Inspiring people to make eco-friendly decisions has been a non-stop effort for years. Countless efforts have gone to waste simply because people are not interested in supporting the planet. By making an easy-to-use mobile app, we aim to inspire people to compete with one another for the highest score, dependent on the choices they make which affect the environment. We want to making eco-friendliness fun.

What it does

Viridian is a social initiative which aims to reduce the user's carbon footprint by calculating a carbon score from multiple sets of data. We allow users to create accounts in our database which track information on the user. This data will include the make and model of the user's vehicle, GPS tracking for traveling, methods of transport such as walking, biking, public transport, and personal vehicle use, and more. Viridian offers multiple incentives for a higher carbon score, such as perks both within the app and in the real world. We aim to make users treat eco-friendly behavior as a competition.

How we built it

The front-end interface of Viridian was built using MIT App Inventor. We chose MIT App Inventor for its ease of use, on account of three of our members designing an android app for the first time. We implemented One-DB for user authentication and data storage and retrieval. We also used ngrok for connecting the MIT App Interface and a website interface with One-DB authentication. One-DB keeps track of the current user's session, ensuring data created and accessed by the user is only intended for that user.

Challenges we ran into

There were many challenges we faced while building Viridian. MIT App Inventor is limited due to its simplified interface, meaning complicated commands such as javascript queries (used for One-DB data retrieval) are difficult to implement. We solved this by working with the One-DB developer to understand the HTTP API that One-DB is built upon. MIT App Inventor supports HTTP requests, so we were able to access and create data using that. Another challenge was also allowing login to One-DB for user authentication within our app. MIT App Inventor's webview is limited for webpages, so we had to work with the One-DB developer to alter the One-DB login interface to allow for mobile integration.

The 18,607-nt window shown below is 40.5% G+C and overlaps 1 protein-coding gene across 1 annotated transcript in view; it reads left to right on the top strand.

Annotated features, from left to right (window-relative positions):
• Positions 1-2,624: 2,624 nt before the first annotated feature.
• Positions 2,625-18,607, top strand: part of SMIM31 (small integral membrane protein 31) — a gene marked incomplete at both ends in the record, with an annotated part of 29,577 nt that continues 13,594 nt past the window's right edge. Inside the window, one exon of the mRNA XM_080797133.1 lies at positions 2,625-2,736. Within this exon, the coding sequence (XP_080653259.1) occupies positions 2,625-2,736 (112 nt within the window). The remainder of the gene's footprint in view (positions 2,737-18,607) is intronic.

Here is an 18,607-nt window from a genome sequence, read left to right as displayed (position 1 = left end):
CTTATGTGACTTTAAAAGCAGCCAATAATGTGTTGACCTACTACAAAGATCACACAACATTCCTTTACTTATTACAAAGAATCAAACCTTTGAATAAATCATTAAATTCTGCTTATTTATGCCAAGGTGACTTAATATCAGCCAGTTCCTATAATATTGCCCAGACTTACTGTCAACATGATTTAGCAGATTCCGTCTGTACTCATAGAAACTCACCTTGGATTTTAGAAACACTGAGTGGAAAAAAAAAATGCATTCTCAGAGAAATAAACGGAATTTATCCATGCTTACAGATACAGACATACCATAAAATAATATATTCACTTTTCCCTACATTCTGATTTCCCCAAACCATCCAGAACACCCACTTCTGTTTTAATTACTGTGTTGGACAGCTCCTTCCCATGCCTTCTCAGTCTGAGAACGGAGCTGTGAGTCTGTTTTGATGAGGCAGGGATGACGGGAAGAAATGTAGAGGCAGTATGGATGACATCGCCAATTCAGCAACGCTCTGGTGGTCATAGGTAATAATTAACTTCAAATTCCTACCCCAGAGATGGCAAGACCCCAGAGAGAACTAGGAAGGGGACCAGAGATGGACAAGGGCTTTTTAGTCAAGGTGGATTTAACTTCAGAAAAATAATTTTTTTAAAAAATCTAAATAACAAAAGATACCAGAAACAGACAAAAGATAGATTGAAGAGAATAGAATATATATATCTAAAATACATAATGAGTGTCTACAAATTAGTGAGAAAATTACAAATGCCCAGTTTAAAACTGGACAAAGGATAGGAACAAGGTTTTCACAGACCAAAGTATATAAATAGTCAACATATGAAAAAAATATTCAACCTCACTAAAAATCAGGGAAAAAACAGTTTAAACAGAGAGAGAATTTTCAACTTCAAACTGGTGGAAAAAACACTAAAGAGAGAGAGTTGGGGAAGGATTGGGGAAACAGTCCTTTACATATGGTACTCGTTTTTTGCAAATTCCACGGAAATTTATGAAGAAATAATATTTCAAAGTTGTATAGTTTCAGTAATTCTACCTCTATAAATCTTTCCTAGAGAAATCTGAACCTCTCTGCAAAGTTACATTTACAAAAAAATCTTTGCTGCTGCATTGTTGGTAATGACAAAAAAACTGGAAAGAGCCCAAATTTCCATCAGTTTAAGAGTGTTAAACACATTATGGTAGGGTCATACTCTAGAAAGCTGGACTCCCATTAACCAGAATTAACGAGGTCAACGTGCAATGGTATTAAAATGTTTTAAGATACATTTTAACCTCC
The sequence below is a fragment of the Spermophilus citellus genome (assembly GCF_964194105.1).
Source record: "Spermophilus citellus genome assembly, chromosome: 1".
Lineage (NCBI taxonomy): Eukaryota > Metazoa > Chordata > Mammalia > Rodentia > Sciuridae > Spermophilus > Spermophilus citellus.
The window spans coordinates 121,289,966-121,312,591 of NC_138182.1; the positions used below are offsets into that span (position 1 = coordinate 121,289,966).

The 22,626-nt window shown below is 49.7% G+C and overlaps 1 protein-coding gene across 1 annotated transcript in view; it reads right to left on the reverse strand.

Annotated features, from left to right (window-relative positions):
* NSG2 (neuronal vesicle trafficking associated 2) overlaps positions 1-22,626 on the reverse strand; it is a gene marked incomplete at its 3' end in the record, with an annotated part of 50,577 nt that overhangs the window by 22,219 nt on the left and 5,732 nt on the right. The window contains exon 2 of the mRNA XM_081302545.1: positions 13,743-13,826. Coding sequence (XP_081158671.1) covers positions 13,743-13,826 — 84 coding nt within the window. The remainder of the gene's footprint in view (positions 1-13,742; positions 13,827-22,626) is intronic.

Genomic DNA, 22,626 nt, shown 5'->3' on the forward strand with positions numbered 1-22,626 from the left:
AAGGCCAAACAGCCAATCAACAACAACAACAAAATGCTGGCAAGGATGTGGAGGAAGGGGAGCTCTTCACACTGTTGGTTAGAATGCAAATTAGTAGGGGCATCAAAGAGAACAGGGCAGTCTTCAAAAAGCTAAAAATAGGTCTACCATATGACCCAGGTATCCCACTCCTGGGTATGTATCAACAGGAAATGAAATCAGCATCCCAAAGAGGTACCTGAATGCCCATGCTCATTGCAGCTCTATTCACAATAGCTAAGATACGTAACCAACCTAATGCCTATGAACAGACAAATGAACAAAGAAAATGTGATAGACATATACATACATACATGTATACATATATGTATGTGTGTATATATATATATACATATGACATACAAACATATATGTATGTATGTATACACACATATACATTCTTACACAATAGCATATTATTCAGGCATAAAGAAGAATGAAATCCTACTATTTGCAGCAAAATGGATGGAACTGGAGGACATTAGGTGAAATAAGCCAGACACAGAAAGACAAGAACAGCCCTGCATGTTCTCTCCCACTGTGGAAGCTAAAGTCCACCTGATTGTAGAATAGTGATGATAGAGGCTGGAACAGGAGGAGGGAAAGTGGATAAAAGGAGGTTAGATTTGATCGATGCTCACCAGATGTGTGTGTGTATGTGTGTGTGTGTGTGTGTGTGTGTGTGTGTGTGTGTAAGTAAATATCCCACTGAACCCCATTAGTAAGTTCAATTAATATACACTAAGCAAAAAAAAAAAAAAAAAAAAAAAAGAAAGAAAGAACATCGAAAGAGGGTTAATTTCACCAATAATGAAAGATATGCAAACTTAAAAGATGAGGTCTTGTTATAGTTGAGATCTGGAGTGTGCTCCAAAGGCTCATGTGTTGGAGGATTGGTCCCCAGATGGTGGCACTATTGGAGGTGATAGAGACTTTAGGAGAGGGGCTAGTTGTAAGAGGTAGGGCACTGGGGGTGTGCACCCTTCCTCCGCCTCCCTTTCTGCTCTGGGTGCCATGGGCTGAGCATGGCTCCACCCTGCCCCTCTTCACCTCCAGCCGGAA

Accomplishments that we're proud of

We're very proud of how far we came with Viridian. 3 of our 4 teammates are first-time hackers, and creating an android app from the ground up was something all of us were not experienced with. Our integration with One-DB is another accomplishment, especially when paired with the limitations of MIT App Inventor. We're also proud that we contributed to the One-DB software - Viridian is the first-ever mobile integration of One-DB, and we had to work with the developer of One-DB to allow for proper user authentication. We also spurred the creation of the HTTP API in the One-DB documentation, which will allow future users of One-DB to more easily integrate One-DB into their program.

What we learned

Our team learned about the different options for Android development and the pros and cons of MIT App Inventor. We also learned how to integrate and develop with One-DB to properly create and store user data. In doing so, we also learned how to properly format JSON data, how to send and receive HTTP commands such as GET and POST, and how to connect two different services (MIT App Inventor and One-DB) through a web interface using ngrok.

What's next for Viridian

We plan to implement a fully-functioning carbon score for each user, dynamically updating depending on the actions the user takes. We want to redesign the user interface, using more robust software such as Android Studio, to create an interface that is easier to communicate with. We also want to develop the One-DB database we designed, storing more user information and accessing it in smart and creative ways. We want to integrate Viridian with other social media platforms such as Facebook and Twitter in order to garner more users for our platform. We also want to create custom hardware to interface with user's vehicles, perhaps using OBD-2, in order to collect more accurate vehicle information as well as GPS tracking to calculate the carbon score.

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